The Male Stars of 'The Big Bang Theory' Are Taking Pay Cuts So the Women Can Make More

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Unless you've been living under a TV-less, internet-less rock for the last decade, you've no doubt heard about CBS' hit The Big Bang Theory. The sitcom is one of the most-watched shows on television and—even if you don't personally enjoy it—your mom/uncle/grandma/insert-relative-here almost definitely does.

Like the stars of colossal TV hits before them (we're looking at you, cast of Friends), The Big Bang Theory squad make bank—but some make much more than others, which is why the cast's salaries have been a tad controversial in recent years. But all that's about to change because rumor has it that the top tier cast are taking salary cuts so their costars can earn more.

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In 2014, Kaley Cuoco, Jim Parsons, and Johnny Galecki got huge raises, from $350,000 per episode to a whopping $1 million per episode, according to Business Insider.

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At the same time, Deadline reported that Simon Helberg and Kunal Nayyar (who play Howard and Raj on the series) had negotiated their way up to 75% of what Cuoco, Parsons, and Galecki were earning, or about $750,000 per episode.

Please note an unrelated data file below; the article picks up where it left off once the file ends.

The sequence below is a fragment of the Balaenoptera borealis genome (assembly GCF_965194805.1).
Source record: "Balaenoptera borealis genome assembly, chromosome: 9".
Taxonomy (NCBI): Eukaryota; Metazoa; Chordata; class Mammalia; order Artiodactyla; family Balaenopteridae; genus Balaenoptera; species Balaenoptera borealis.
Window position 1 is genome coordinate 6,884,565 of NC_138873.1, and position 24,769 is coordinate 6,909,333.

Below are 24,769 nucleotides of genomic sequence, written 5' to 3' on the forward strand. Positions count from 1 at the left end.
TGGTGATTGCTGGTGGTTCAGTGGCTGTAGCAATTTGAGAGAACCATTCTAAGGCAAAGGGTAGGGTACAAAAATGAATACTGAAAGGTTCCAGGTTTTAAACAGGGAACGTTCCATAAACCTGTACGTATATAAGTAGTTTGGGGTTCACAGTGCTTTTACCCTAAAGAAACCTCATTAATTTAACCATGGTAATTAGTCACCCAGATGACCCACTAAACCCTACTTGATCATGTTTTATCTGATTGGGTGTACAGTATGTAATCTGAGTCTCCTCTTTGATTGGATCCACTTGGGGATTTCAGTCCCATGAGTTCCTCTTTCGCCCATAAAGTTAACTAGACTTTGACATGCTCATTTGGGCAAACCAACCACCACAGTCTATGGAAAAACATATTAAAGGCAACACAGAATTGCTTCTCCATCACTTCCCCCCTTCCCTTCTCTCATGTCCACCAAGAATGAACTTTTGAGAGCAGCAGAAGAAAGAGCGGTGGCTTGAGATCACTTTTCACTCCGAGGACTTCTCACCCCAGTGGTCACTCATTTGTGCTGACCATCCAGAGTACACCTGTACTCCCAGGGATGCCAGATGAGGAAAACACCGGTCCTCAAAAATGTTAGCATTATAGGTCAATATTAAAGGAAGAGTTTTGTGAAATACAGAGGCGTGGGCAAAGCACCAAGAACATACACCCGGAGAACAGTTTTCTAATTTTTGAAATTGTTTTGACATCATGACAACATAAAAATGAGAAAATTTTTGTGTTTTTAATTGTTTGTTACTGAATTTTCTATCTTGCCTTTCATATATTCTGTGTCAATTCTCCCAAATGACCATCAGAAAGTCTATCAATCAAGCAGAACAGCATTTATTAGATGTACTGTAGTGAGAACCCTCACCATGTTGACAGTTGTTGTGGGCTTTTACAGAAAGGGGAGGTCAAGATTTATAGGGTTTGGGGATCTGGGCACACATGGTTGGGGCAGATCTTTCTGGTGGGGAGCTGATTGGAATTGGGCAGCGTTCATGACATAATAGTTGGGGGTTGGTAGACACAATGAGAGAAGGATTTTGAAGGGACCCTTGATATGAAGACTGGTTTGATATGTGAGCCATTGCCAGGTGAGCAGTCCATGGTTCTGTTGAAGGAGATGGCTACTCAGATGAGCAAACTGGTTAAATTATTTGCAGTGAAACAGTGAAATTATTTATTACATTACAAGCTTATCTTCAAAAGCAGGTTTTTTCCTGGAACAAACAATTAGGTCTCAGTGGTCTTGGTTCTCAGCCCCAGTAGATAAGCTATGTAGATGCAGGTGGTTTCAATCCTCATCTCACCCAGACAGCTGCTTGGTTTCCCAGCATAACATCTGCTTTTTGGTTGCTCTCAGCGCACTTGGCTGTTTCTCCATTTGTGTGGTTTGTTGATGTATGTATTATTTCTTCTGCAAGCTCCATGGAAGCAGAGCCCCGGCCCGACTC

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But Mayim Bialik and Melissa Rauch (who play Amy and Bernadette on the show and joined the cast later in the series) have always trailed behind in terms of salary. In 2013, Deadline reported that the women had negotiated their salaries up to $60,000 per episode, with yearly increases that would eventually get them to $100,000—still way, way behind the rest of the cast in earnings.

This is all to explain why today's news is so, so very awesome. The Big Bang Theory cast are once again negotiating their contracts, and Variety reports that the five original cast members have banded together and offered to take pay cuts of $100,000 per episode each to help close the wage gap that still plagues Bialik and Rauch. Their salaries are currently reported to be in the $200,000 range, but would go up to $450,000 per episode with the money their cast-mates are offering to give up for them.

It's still a far cry from the equal pay these women deserve, but it's a great start and a wonderful gesture on the part of their costars. Your move, Warner Bros. Television/CBS.

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